Six months. Two backpacks. Hit it.

Well, two backpacks that comprise detachable, zip-off day-packs – so, arguably four backpacks, but we’re choosing not to see things that way.

Regardless we’re off, with what will inevitably be too much stuff. At least —possibly in deference to some imagined admonitory Rick Steves figure — we capitulated to the travelers’ pants. You’ll be familiar with the type: For Kevin, gray ones that zip off at the knee to become shorts, and for me olive green ones that can be rolled up and buttoned into sort of Aladdin pants. (I know. Try and contain your sartorial envy.) I look forward to the moment when I notice a lump deep in the cargo pocket near my left knee and it turns out to be something forgotten and interesting, like a pork rind, or all my spare contact lenses.

We got lucky and all of our flights were safe, on-time and delivered us and our zillion-pound packs to the same place at the same time. (That being Phuket, Thailand.) Other extremely important travel observations: They are bewilderingly generous with the nacho toppings in the international terminal at LAX. You might spend a bunch of time researching the right camera to take on your six-month 'round-the-world trip and then have it develop a lens malfunction before you take a single picture. Sleeping pills are a great way to cope with a flight that your husband wisely did not tell you beforehand would be seventeen hours long. And Thai Airways 1) is very comfortable despite an astonishingly unrestful pink-and-purple cabin color scheme, and 2) has a signature “Thai Airways” eau de toilette available for spritz in the bathrooms. (Unusually for someone who always comes out of Sephora smelling like some weird thing, I abstained.)

While we’re here: You know what is a foolish practice that you should not indulge in? Hoarding and being stingy with your insect repellent out of anxiety that it will eventually run out. You should especially not indulge in this counterproductive activity if you find yourself in the tropical, jungly area near Phuket, Thailand. That said, if you do foolishly under-slather yourself, you can always try compensating by being really, really generous with the Fenistil anti-inflammatory that gel you buy for all your bug bites.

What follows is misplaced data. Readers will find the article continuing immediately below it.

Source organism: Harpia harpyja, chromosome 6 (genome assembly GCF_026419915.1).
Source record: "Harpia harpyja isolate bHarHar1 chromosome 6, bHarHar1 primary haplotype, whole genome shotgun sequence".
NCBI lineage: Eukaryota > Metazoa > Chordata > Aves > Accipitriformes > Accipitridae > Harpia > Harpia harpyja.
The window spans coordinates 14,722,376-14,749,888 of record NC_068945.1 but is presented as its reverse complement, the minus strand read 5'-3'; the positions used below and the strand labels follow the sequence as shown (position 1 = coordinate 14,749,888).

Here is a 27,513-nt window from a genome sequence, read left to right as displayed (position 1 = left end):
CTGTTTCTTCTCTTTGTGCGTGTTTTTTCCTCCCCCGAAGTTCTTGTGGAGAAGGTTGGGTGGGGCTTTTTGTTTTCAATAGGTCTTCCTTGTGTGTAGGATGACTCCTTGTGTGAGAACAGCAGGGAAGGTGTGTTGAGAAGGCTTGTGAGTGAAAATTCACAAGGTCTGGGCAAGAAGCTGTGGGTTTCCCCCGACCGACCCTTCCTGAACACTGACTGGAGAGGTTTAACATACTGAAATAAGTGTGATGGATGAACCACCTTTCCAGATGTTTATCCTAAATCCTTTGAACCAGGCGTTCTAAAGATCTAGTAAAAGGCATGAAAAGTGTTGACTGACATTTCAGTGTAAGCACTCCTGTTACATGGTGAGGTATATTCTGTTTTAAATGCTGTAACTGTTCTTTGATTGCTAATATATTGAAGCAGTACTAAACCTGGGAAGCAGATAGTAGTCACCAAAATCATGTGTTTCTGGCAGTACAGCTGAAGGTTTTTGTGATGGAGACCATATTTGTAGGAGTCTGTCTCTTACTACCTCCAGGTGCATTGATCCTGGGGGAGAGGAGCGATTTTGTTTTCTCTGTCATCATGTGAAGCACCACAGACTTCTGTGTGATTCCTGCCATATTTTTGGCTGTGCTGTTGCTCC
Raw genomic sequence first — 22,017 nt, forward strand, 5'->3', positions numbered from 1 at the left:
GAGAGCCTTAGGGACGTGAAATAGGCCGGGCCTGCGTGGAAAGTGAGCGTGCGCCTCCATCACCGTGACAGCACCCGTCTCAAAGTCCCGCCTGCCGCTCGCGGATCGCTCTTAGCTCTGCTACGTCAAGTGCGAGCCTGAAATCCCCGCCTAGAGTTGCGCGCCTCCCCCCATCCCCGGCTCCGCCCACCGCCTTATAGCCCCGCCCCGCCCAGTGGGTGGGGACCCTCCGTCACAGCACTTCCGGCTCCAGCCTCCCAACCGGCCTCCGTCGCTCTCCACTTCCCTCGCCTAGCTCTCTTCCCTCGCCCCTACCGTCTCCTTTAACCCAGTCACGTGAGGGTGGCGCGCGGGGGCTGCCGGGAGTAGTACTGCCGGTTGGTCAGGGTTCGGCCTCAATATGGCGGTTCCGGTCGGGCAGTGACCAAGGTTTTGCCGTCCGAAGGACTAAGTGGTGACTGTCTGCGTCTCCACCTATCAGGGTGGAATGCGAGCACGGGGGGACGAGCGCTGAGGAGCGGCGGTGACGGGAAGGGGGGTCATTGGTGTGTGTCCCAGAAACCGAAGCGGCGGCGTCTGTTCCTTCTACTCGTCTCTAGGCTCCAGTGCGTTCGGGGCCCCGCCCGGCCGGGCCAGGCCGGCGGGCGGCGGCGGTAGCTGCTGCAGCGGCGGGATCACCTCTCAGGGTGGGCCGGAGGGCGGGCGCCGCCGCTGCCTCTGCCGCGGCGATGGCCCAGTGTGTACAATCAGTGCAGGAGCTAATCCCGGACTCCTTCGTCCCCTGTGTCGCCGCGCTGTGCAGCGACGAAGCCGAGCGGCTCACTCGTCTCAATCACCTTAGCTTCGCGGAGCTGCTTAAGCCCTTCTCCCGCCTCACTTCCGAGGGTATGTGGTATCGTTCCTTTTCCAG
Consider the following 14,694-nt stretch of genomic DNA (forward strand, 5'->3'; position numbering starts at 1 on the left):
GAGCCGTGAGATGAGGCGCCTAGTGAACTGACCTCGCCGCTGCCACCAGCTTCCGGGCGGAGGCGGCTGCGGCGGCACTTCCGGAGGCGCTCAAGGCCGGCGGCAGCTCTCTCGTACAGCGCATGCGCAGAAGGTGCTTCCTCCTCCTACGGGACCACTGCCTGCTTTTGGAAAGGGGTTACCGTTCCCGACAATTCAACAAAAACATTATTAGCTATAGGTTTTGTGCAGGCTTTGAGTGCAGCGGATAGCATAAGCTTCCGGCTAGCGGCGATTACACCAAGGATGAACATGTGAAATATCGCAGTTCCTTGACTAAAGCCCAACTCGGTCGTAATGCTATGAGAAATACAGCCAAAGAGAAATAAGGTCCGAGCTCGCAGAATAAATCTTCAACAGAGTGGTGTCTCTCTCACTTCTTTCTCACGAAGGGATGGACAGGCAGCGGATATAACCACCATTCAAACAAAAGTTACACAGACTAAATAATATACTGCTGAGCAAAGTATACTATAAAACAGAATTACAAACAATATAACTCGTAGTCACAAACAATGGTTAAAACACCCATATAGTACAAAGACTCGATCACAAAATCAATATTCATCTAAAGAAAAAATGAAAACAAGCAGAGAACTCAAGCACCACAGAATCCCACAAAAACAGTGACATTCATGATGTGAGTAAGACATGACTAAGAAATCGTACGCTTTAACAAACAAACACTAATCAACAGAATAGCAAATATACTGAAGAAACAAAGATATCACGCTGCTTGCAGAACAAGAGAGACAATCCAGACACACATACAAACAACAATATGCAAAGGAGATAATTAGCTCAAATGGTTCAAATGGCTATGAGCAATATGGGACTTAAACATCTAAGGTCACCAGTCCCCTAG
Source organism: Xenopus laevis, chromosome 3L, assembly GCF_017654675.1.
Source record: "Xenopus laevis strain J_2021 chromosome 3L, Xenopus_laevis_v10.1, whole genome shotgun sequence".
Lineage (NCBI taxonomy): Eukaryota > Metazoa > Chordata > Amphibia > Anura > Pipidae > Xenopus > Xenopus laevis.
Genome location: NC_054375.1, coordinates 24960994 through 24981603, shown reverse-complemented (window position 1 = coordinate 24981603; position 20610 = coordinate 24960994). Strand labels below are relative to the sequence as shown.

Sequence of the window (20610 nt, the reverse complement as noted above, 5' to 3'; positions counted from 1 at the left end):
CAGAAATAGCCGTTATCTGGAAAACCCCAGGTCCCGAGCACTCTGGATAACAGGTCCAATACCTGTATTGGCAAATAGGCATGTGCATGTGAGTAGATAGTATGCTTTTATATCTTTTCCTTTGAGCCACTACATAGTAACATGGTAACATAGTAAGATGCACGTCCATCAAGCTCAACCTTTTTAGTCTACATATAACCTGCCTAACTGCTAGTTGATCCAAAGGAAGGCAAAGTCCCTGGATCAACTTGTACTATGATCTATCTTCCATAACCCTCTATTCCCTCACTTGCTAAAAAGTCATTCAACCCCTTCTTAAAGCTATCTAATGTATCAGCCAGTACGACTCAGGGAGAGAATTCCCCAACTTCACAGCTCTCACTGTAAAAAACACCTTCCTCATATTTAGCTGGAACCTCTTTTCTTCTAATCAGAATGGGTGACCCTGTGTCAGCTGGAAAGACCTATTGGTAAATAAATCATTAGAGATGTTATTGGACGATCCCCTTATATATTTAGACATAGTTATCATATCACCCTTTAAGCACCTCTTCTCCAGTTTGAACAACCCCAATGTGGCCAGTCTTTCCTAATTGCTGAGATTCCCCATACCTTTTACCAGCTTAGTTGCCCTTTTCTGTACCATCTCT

What's six months' worth of bug spray?

Getting ready for six months on the road means a lot of little packing debates. What will be valuable enough to us, and difficult enough to get in other countries, that it's worth adding to the load on our backs? Experienced travelers will say "almost nothing" -- the idea being that most things we'll want, we'll be able to find, and those things we can't find, it'll be good for us to learn to live without. "Too true!" I say to myself every day or so, blithely ignoring a lifetime's worth of fussy materialism. "Two t-shirts and a passport for me!"

Except. There are also experienced travelers who helpfully share the things they couldn't have lived without, or really wished they'd had. A sleeping-bag liner for when sheets are unavailable or suspicious-looking. A headlamp, not just handy when one goes camping, but also when there's a power outage. Dental floss. And for every person who says "Of course you can get dental floss where you're going," there's another who delicately explains that we shouldn't expect other cities to supply the Western comforts we're accustomed to and maybe we should quit imposing our dental expectations on the rest of the world.

And then there are edge cases. Like: Kevin and I each have really big feet. We are borderline flipper people, who have enough trouble finding shoes we like even in the consumer paradise of San Francisco. If this sounds to you like I'm asking permission to pack more shoes -- well, then, I concede that you have met me. But on one trip to Paris a couple of years ago I walked holes in the soles of one of my three pairs of shoes, and a few Parisian salesladies were so sadistically, orgasimically happy to tell me how unavailable my shoe size was in their lovely city that the next time I go to Paris I plan to wear hot pink Crocs just to spite them. Is it worth packing an extra pair of shoes -- even though they take up so much space -- in case our other ones fall apart?

Or, OK, here's another one. I use this special kind of contact lens solution that's basically hydrogen peroxide. It's a pain, but using it put an end to a year's worth of nasty eye infections, so I'm attached to it. It may not be easy or possible to find this stuff in the developing world. But carrying six months' worth of contact solution feels perilously close to packing six months' worth of meals.

Fortunately, the scarcity of time and space will solve this problem. We will run out of minutes in which to have these debates, and backpack space in which to wedge any hotly debated items. Until then, though, I'll be over here determining how many days a one-ounce bottle of DEET is likely to last us.